Several research studies have been conducted to seek more information on cervical cancer, their related prevention methods, their diagnostic process at the initial phase, and the best treatments strategies. Doctors have examined new drugs that control tumor growth in a better way. Improved detection and screening methods are integrated using fluorescent spectroscopy to detect changes in precancerous cervix cells. Researchers are also looking at the impact of the HPV vaccine on boys to reduce the risk of HPV transmission. A therapeutic vaccine is being developed for women who already have cervical cancer and helps train the immune system to recognize cervical cancer cells and destroy them. Research focuses on improving surgical techniques and evolving fertility-preserving surgery.
Targeted therapy involves using angiogenesis inhibitors that are considered to “starve” the tumor. Some clinical trials explore different immunotherapy combinations, radiation therapy, and chemotherapy. Palliative care is being integrated to improve the patients’ quality of life.
Advancement in Cervical Cancer Research
Based on Latest research on cervical cancer doctors are learning more about Cervical cancer, ways to prevent them, how to treat them best, and how to deliver the best care to children diagnosed with a tumor in the brain or spinal cord. The following research areas may include new alternatives for cervical cancer patients through clinical trials 1.
- Improved detection and screening methods – Because cervical cancer is highly treatable when detected early, researchers are developing better ways to detect pre-cancer and cervical cancer. For example, fluorescent spectroscopy uses fluorescent light to detect changes in precancerous cervix cells.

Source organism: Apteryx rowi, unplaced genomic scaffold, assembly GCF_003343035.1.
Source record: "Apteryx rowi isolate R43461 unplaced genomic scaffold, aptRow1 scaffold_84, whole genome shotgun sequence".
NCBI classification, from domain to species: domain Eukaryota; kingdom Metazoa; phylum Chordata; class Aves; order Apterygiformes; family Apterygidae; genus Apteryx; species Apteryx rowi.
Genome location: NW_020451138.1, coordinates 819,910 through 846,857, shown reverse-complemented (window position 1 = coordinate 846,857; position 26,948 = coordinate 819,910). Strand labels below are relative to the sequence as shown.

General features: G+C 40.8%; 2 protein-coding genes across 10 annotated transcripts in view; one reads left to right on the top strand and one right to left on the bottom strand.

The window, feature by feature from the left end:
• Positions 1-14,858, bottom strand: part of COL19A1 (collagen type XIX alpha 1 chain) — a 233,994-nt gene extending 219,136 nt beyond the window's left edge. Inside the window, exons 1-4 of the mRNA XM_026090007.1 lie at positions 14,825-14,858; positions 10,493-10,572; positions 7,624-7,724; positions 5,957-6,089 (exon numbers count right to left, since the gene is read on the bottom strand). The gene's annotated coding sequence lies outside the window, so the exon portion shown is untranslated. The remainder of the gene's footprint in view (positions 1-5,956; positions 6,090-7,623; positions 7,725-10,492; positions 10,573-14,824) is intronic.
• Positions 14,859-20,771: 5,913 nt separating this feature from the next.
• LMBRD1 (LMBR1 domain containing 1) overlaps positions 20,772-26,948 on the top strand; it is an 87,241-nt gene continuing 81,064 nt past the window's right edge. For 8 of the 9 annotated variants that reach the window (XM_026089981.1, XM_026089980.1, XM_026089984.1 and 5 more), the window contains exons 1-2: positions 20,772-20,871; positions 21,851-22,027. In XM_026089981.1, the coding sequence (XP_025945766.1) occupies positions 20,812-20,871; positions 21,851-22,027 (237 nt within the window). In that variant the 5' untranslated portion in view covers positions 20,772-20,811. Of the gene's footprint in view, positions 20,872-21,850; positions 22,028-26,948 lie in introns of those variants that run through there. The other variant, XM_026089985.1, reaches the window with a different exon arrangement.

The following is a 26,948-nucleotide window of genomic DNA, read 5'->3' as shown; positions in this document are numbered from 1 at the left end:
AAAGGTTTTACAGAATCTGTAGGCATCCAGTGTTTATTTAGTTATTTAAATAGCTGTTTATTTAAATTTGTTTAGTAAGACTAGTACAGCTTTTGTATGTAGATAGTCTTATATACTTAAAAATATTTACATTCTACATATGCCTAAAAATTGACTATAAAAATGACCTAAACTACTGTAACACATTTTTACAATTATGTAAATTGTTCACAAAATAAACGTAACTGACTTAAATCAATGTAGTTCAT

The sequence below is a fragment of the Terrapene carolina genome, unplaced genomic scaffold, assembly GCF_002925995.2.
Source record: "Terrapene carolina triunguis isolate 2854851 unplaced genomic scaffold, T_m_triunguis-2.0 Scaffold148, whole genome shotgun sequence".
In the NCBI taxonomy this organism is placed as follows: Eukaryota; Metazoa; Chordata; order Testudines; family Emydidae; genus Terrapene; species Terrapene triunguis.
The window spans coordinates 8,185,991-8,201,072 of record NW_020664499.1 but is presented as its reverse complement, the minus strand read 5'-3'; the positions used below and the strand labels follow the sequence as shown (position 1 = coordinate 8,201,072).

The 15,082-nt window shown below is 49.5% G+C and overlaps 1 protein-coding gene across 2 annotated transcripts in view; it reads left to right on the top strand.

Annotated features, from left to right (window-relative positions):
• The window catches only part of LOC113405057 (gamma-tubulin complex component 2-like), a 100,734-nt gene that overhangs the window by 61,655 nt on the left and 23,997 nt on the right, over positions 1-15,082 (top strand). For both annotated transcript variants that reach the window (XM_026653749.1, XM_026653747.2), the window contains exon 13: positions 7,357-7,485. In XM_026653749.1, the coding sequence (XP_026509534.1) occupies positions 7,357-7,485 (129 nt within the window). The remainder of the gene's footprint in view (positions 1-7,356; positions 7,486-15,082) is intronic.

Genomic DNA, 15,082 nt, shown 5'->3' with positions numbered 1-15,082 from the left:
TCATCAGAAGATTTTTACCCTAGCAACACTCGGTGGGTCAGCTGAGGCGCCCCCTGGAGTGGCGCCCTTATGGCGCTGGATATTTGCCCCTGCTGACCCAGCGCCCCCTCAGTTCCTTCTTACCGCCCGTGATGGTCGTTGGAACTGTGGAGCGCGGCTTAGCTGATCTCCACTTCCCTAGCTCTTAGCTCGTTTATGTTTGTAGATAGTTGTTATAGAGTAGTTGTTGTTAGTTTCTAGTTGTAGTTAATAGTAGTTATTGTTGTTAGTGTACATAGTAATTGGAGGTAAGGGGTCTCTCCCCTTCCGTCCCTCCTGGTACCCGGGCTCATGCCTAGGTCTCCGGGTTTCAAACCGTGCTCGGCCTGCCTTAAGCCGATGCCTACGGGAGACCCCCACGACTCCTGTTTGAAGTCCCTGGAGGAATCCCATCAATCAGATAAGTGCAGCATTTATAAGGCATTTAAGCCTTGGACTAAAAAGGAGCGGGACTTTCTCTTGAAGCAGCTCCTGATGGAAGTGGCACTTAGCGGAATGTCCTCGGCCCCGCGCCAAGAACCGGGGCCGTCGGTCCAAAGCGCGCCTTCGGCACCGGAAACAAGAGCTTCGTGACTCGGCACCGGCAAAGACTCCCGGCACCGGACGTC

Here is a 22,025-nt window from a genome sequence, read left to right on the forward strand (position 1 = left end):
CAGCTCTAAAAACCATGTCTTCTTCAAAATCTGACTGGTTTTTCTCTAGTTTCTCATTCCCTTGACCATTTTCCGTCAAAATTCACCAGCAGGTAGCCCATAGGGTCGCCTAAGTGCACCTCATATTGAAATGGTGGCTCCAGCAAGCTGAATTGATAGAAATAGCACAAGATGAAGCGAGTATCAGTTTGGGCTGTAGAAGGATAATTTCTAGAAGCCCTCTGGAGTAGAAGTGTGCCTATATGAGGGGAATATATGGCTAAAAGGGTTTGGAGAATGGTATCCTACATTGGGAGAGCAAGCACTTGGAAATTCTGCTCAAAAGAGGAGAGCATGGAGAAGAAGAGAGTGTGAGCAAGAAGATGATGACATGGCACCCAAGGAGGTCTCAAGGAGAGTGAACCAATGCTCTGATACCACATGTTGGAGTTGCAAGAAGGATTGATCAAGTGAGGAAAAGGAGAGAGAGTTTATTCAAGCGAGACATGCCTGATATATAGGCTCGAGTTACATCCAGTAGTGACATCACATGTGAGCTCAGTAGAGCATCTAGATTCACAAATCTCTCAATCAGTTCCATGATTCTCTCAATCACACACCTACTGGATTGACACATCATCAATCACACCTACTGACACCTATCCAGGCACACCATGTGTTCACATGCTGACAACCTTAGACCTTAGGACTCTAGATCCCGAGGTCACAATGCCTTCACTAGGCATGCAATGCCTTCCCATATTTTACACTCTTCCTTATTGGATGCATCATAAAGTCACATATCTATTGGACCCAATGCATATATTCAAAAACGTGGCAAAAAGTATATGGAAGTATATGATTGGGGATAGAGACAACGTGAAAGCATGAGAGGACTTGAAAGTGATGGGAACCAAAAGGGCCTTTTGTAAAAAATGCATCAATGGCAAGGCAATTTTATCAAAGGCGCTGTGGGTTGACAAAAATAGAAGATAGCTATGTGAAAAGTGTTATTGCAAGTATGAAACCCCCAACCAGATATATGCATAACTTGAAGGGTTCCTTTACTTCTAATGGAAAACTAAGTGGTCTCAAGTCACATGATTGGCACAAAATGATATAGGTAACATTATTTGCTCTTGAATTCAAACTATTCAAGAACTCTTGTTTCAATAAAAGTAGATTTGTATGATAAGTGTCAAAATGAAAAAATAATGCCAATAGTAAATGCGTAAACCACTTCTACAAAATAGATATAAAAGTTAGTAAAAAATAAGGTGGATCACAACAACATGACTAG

- HPV prevention – HPV vaccines help prevent HPV strains that cause cervical cancers. Gardasil is approved by the FDA for boys and men ages 9 through 26 to prevent genital warts. Researchers are also looking at the impact of the HPV vaccine on boys to reduce the risk of HPV transmission.
- Immunotherapy – Immunotherapy, also known as biologic therapy, enhances the body’s natural defenses to fight the tumor. It uses materials formed either by the body or in a laboratory to target, improve, or restore the functioning of the immune system. A therapeutic vaccine is being developed for women who already have cervical cancer 2. These vaccines help ‘train’ the immune system to recognize cervical cancer cells and destroy them.
- Fertility-preserving surgery – Research focuses on improving surgical techniques and finding which patients can be treated successfully without losing the ability to have children 3.
- Targeted therapy – Targeted therapy aims at any factor contributing to the growth and development of cancer cells. It can be a specific protein, gene or tissue environment. This treatment blocks the growth and spread of tumor cells while limiting damage to healthy cells. Angiogenesis inhibitors drugs block the action of a protein known as vascular endothelial growth factor (VEGF) that has been shown to help women live longer if cervical cancer spreads to other parts of the body. VEGF promotes the formation of new blood vessels, a process called angiogenesis. Because a tumor needs the nutrients delivered by blood vessels to grow and spread, the goal of angiogenesis inhibitors is to “starve” the tumor.
- Combination therapy – Some clinical trials explore different immunotherapy combinations, radiation therapy, and chemotherapy.
- Palliative care/supportive care – Clinical trials are going on to find better ways to lessen the side effects and symptoms of current cervical cancer treatments to enhance patients’ comfort and quality of life.
- 1.Sagae S, Monk BJ, Pujade-Lauraine E, et al. Advances and Concepts in Cervical Cancer Trials: A Road Map for the Future. Int J Gynecol Cancer. Published online January 2016:199-207. doi:10.1097/igc.0000000000000587
- 2.Wendel Naumann R, Leath CA. Advances in immunotherapy for cervical cancer. Current Opinion in Oncology. Published online July 28, 2020:481-487. doi:10.1097/cco.0000000000000663
- 3.Willows K, Lennox G, Covens A. Fertility-sparing management in cervical cancer: balancing oncologic outcomes with reproductive success. gynaecol oncol res pract. Published online October 21, 2016. doi:10.1186/s40661-016-0030-9